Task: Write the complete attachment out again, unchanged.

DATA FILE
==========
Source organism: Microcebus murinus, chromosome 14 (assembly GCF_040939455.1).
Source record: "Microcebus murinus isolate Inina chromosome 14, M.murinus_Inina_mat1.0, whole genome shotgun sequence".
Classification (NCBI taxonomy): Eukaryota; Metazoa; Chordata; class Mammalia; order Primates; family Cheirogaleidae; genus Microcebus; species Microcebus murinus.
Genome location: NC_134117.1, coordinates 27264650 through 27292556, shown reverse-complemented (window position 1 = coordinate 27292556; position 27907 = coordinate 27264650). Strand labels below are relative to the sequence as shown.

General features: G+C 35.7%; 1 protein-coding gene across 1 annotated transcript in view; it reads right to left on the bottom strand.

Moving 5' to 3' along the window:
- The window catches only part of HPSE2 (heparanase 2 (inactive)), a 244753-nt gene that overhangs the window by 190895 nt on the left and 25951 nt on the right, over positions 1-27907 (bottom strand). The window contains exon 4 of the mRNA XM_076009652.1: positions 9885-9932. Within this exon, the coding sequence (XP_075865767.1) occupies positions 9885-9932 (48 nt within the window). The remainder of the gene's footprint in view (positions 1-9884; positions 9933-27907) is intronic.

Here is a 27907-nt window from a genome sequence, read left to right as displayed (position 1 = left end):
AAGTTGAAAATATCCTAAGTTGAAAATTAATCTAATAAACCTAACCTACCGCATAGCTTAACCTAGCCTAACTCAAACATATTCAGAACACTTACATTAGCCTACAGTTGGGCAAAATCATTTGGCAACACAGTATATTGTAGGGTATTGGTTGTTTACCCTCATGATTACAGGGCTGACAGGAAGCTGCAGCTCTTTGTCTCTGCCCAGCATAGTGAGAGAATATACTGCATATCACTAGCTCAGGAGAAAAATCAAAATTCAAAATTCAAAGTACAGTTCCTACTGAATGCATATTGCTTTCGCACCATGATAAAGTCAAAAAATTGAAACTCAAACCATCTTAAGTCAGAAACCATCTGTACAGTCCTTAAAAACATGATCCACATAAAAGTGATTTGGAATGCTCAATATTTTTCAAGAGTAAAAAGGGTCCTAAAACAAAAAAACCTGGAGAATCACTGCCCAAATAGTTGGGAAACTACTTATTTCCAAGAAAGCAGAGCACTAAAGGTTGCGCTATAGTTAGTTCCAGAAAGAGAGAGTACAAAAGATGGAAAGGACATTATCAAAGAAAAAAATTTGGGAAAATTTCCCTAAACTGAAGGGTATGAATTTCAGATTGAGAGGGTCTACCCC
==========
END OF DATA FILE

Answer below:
Source organism: Microcebus murinus, chromosome 14 (assembly GCF_040939455.1).
Source record: "Microcebus murinus isolate Inina chromosome 14, M.murinus_Inina_mat1.0, whole genome shotgun sequence".
Classification (NCBI taxonomy): Eukaryota; Metazoa; Chordata; class Mammalia; order Primates; family Cheirogaleidae; genus Microcebus; species Microcebus murinus.
Genome location: NC_134117.1, coordinates 27264650 through 27292556, shown reverse-complemented (window position 1 = coordinate 27292556; position 27907 = coordinate 27264650). Strand labels below are relative to the sequence as shown.

General features: G+C 35.7%; 1 protein-coding gene across 1 annotated transcript in view; it reads right to left on the bottom strand.

Moving 5' to 3' along the window:
- The window catches only part of HPSE2 (heparanase 2 (inactive)), a 244753-nt gene that overhangs the window by 190895 nt on the left and 25951 nt on the right, over positions 1-27907 (bottom strand). The window contains exon 4 of the mRNA XM_076009652.1: positions 9885-9932. Within this exon, the coding sequence (XP_075865767.1) occupies positions 9885-9932 (48 nt within the window). The remainder of the gene's footprint in view (positions 1-9884; positions 9933-27907) is intronic.

Here is a 27907-nt window from a genome sequence, read left to right as displayed (position 1 = left end):
AAGTTGAAAATATCCTAAGTTGAAAATTAATCTAATAAACCTAACCTACCGCATAGCTTAACCTAGCCTAACTCAAACATATTCAGAACACTTACATTAGCCTACAGTTGGGCAAAATCATTTGGCAACACAGTATATTGTAGGGTATTGGTTGTTTACCCTCATGATTACAGGGCTGACAGGAAGCTGCAGCTCTTTGTCTCTGCCCAGCATAGTGAGAGAATATACTGCATATCACTAGCTCAGGAGAAAAATCAAAATTCAAAATTCAAAGTACAGTTCCTACTGAATGCATATTGCTTTCGCACCATGATAAAGTCAAAAAATTGAAACTCAAACCATCTTAAGTCAGAAACCATCTGTACAGTCCTTAAAAACATGATCCACATAAAAGTGATTTGGAATGCTCAATATTTTTCAAGAGTAAAAAGGGTCCTAAAACAAAAAAACCTGGAGAATCACTGCCCAAATAGTTGGGAAACTACTTATTTCCAAGAAAGCAGAGCACTAAAGGTTGCGCTATAGTTAGTTCCAGAAAGAGAGAGTACAAAAGATGGAAAGGACATTATCAAAGAAAAAAATTTGGGAAAATTTCCCTAAACTGAAGGGTATGAATTTCAGATTGAGAGGGTCTACCCC